KARACHI: Pakistan’s recent restrictions on fresh fruit imports from Iran have sparked fears among domestic exporters that the neighbouring country may hit back by imposing similar curbs on shipments from Pakistan.
Since the restrictive measures by Pakistan, the inflow of Iranian fresh fruits has plunged by up to 90%. Demand for Iranian fruits had increased in Pakistan as well as other neighbouring countries because of their better quality.
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Now that Pakistan has succeeded in reducing imports, it should consult Iranian officials in an attempt to design a new plan for enhancing mutual trade benefits. Exporters believe the two countries can substantially increase bilateral trade without targeting each other’s trade interests.
However, according to sources, Iranian policymakers have been concerned about the strict measures taken by Pakistan. This comes at a time when Pakistan’s exports to Iran are growing rapidly, creating an unhealthy trade environment for the neighbour.
“If Iran pushes ahead with its own restrictions, Pakistan may lose a lot as its growing exports to not only Iran but also to Central Asian states via Iran will come under threat,” commented an exporter.
Iran usually imports food commodities from Pakistan with relaxation in rules and quarantine standards. Owing to the preferential treatment, Pakistan’s exports to Iran have gone up 42% over the past nine months whereas Iran’s exports have increased only 7%.
According to Iranian data, Pakistan’s exports to Iran stood at $384 million compared to imports worth $630 million from Iran in the past nine months. The two countries, according to an agreement signed in 2016, expect to take bilateral trade to $5 billion by 2021.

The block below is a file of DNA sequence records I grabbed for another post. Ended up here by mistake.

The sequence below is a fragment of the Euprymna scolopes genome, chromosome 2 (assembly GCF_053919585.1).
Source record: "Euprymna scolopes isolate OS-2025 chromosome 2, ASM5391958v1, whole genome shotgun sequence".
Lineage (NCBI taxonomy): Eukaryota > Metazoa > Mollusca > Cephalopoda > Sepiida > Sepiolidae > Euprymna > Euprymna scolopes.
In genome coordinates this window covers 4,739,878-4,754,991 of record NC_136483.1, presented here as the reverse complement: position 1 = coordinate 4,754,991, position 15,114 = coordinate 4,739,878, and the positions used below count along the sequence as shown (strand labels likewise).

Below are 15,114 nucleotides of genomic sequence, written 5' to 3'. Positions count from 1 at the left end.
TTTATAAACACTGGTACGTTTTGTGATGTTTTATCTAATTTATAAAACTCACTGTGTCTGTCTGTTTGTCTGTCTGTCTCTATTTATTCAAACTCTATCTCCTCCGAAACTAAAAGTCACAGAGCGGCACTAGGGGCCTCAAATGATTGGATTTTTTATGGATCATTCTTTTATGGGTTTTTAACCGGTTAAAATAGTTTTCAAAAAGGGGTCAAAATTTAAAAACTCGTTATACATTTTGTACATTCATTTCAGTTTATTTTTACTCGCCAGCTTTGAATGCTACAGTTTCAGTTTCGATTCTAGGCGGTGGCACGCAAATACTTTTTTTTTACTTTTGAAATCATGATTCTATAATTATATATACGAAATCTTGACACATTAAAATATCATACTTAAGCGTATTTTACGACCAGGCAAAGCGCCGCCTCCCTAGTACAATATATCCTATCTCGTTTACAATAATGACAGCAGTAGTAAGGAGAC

Not only is Iran’s ministry of agriculture unhappy about the trade restrictions, but importers and exporters of the neighbour are also upset with the treatment they face while applying for a Pakistani visa.
The condition of having an invitation letter from a chamber of commerce in Pakistan prior to seeking visa and the requirement of submitting only hard copies of required documents have discouraged Iranian businessmen from visiting Pakistan.
Even the chief executive officer of Pak-Iran Investment Company needs to fly back to Iran and apply for visa after every three months.
Keeping in view the trade barriers, the $5-billion annual trade target looks impossible. The two countries have also not yet fully implemented a preferential trade agreement (PTA) signed in 2006, under which duties were relaxed on 640 goods.
Still, they have agreed to turn the PTA into a free trade agreement for which three rounds of talks have already been held.
One of the major impediments to bilateral trade is the lack of banking channels between the two neighbours. In order to address the weak banking connection, both have agreed to open bank branches and enter into a currency swap arrangement to promote trade.
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Iran’s Bank Milli and National Bank of Pakistan will open their branches in each other’s country, but so far no significant progress has been made.
The State Bank of Pakistan, in a landmark development, had signed an agreement with the Central Bank of Iran to formally execute bilateral trade transactions. However, despite the agreement, no private bank in Pakistan is willing to open letters of credit for trade with Iran which faces US sanctions due to its alleged nuclear programme, which Tehran vehemently denies.
The two countries have also established Pak-Iran Joint Chamber of Commerce recently, which is working on the possibility of using local currencies in bilateral trade.
Published in The Express Tribune, February 15th, 2018.
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